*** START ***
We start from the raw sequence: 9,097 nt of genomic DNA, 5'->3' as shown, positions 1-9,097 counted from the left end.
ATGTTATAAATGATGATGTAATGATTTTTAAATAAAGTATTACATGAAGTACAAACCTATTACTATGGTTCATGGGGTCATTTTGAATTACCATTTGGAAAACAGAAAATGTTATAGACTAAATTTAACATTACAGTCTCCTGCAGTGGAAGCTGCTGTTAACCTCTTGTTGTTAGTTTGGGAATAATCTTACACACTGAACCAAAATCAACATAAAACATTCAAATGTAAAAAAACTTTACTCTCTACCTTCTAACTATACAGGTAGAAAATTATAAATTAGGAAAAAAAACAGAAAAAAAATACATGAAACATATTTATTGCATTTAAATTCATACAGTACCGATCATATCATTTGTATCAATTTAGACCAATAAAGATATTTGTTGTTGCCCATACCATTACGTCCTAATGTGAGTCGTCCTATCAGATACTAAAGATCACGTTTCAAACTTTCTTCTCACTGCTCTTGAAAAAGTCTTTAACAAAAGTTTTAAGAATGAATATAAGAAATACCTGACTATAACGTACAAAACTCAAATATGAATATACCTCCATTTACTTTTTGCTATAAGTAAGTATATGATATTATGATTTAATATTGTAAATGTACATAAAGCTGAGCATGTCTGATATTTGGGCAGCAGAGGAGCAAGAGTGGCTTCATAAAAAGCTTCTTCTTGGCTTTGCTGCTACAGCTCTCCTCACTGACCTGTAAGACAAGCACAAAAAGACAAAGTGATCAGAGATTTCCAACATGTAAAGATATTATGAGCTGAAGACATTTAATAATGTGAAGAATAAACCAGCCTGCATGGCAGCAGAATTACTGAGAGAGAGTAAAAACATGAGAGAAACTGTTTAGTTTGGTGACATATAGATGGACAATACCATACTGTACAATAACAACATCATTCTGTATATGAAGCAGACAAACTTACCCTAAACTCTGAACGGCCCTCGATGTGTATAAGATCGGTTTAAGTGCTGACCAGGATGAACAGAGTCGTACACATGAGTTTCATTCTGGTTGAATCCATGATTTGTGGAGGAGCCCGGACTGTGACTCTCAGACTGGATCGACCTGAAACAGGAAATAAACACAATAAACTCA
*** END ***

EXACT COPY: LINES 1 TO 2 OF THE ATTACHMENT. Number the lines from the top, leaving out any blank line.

We start from the raw sequence: 9,097 nt of genomic DNA, 5'->3' as shown, positions 1-9,097 counted from the left end.
ATGTTATAAATGATGATGTAATGATTTTTAAATAAAGTATTACATGAAGTACAAACCTATTACTATGGTTCATGGGGTCATTTTGAATTACCATTTGGAAAACAGAAAATGTTATAGACTAAATTTAACATTACAGTCTCCTGCAGTGGAAGCTGCTGTTAACCTCTTGTTGTTAGTTTGGGAATAATCTTACACACTGAACCAAAATCAACATAAAACATTCAAATGTAAAAAAACTTTACTCTCTACCTTCTAACTATACAGGTAGAAAATTATAAATTAGGAAAAAAAACAGAAAAAAAATACATGAAACATATTTATTGCATTTAAATTCATACAGTACCGATCATATCATTTGTATCAATTTAGACCAATAAAGATATTTGTTGTTGCCCATACCATTACGTCCTAATGTGAGTCGTCCTATCAGATACTAAAGATCACGTTTCAAACTTTCTTCTCACTGCTCTTGAAAAAGTCTTTAACAAAAGTTTTAAGAATGAATATAAGAAATACCTGACTATAACGTACAAAACTCAAATATGAATATACCTCCATTTACTTTTTGCTATAAGTAAGTATATGATATTATGATTTAATATTGTAAATGTACATAAAGCTGAGCATGTCTGATATTTGGGCAGCAGAGGAGCAAGAGTGGCTTCATAAAAAGCTTCTTCTTGGCTTTGCTGCTACAGCTCTCCTCACTGACCTGTAAGACAAGCACAAAAAGACAAAGTGATCAGAGATTTCCAACATGTAAAGATATTATGAGCTGAAGACATTTAATAATGTGAAGAATAAACCAGCCTGCATGGCAGCAGAATTACTGAGAGAGAGTAAAAACATGAGAGAAACTGTTTAGTTTGGTGACATATAGATGGACAATACCATACTGTACAATAACAACATCATTCTGTATATGAAGCAGACAAACTTACCCTAAACTCTGAACGGCCCTCGATGTGTATAAGATCGGTTTAAGTGCTGACCAGGATGAACAGAGTCGTACACATGAGTTTCATTCTGGTTGAATCCATGATTTGTGGAGGAGCCCGGACTGTGACTCTCAGACTGGATCGACCTGAAACAGGAAATAAACACAATAAACTCA